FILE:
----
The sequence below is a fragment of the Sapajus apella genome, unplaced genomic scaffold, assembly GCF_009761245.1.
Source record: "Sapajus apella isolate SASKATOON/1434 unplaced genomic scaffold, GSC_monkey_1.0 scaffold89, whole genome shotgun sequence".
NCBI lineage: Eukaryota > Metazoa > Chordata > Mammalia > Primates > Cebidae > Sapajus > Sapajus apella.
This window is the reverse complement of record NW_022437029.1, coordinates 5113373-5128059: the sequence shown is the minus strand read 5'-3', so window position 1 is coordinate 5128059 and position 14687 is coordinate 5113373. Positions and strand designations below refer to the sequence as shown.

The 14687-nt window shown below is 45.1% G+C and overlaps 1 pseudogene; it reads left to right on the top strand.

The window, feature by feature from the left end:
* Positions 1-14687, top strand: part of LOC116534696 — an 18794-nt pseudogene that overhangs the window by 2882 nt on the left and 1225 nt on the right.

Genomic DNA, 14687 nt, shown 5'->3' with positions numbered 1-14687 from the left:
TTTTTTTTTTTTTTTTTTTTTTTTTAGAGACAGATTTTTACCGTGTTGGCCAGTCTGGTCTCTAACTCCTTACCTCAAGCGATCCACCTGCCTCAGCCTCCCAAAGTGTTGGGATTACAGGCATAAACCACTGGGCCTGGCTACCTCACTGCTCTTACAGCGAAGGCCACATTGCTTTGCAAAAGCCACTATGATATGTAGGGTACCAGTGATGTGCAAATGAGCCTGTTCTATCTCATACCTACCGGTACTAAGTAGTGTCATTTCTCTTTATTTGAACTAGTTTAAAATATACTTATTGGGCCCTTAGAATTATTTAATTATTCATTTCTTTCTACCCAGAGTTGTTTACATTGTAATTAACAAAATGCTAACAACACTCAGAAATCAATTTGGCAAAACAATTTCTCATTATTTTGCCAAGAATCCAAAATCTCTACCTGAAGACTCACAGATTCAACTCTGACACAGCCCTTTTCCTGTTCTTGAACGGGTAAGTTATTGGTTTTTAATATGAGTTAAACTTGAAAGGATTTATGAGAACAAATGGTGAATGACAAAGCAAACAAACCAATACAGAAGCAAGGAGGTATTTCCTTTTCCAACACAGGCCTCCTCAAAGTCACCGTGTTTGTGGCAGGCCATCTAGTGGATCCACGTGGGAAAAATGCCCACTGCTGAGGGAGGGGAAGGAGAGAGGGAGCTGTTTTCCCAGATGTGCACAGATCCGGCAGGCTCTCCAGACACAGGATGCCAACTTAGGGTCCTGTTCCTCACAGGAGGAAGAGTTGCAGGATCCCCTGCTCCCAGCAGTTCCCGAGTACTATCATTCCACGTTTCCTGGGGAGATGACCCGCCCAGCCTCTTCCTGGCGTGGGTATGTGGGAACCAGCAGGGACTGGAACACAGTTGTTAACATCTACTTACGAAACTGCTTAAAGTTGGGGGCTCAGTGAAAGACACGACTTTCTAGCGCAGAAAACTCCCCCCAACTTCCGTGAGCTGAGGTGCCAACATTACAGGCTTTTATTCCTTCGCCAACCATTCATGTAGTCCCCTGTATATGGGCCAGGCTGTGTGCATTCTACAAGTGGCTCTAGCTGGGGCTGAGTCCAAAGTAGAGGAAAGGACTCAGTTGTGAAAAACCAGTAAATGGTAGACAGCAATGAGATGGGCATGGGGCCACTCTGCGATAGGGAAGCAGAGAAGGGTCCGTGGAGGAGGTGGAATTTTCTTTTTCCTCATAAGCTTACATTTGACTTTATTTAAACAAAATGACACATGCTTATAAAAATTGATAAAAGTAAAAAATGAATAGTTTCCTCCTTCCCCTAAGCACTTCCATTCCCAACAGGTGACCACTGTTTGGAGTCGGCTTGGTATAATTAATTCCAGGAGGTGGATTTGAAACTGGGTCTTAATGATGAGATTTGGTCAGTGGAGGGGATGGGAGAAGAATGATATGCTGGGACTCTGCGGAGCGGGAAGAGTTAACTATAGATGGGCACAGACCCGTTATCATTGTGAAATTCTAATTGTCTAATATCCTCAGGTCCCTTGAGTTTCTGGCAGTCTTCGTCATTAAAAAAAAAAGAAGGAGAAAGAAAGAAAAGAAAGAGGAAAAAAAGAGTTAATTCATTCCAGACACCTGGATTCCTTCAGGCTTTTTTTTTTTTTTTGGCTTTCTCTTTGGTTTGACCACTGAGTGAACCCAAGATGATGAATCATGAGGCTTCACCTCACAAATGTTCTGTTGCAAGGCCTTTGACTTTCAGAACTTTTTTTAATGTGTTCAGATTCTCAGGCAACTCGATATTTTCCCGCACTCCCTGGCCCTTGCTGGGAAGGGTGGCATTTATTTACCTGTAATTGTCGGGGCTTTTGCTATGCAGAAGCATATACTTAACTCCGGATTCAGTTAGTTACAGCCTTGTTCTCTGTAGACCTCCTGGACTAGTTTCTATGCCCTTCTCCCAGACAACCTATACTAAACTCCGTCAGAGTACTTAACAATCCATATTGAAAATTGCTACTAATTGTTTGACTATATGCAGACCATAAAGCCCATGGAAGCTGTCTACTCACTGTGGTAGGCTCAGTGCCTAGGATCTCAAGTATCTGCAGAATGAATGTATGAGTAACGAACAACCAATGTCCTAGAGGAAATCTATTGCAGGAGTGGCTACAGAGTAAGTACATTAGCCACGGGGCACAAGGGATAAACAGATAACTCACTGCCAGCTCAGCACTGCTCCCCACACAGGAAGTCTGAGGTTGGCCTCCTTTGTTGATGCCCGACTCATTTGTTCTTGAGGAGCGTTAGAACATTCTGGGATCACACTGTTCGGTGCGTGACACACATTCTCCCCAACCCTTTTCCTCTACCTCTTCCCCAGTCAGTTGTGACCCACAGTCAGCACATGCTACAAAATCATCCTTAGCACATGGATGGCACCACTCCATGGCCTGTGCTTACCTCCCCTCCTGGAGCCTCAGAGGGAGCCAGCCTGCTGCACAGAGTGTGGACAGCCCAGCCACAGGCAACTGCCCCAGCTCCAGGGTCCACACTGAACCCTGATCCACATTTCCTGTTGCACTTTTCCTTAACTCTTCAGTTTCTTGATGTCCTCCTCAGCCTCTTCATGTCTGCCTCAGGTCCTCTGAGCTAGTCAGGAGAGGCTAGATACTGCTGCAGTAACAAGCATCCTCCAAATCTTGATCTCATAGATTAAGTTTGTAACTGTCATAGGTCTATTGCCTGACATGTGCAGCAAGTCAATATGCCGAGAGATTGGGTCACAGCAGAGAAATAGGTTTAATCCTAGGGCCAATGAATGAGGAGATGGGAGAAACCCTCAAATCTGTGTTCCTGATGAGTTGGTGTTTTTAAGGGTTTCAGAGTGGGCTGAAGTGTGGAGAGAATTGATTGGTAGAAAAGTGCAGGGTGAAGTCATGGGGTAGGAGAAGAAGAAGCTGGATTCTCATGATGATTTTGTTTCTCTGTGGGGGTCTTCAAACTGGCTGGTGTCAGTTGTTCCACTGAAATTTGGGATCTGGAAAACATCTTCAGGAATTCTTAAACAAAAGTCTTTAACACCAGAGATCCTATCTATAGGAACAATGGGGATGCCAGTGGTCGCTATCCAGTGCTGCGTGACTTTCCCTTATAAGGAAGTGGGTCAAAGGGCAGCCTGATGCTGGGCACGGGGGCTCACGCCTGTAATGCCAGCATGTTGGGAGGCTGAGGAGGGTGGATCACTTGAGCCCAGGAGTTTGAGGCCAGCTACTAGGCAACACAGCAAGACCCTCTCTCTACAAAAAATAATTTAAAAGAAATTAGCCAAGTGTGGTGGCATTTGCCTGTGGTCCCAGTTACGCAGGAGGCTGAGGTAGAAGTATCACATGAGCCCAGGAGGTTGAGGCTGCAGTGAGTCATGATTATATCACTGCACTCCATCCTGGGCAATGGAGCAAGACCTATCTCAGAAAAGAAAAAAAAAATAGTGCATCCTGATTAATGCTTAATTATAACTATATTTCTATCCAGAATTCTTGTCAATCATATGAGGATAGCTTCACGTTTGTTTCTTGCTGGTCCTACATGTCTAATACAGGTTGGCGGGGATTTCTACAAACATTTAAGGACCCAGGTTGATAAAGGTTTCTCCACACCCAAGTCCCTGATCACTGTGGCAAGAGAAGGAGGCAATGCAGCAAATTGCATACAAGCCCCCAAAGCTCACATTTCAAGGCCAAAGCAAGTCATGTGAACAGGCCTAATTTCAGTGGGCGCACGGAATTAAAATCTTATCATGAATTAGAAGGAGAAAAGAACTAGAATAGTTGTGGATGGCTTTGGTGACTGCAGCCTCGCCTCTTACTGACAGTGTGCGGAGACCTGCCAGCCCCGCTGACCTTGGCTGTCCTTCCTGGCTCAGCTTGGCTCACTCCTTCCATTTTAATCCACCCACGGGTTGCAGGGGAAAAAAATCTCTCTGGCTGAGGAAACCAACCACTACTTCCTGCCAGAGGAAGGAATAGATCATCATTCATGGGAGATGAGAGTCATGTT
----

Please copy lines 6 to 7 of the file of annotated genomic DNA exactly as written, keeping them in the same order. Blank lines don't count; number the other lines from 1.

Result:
The window, feature by feature from the left end:
* Positions 1-14687, top strand: part of LOC116534696 — an 18794-nt pseudogene that overhangs the window by 2882 nt on the left and 1225 nt on the right.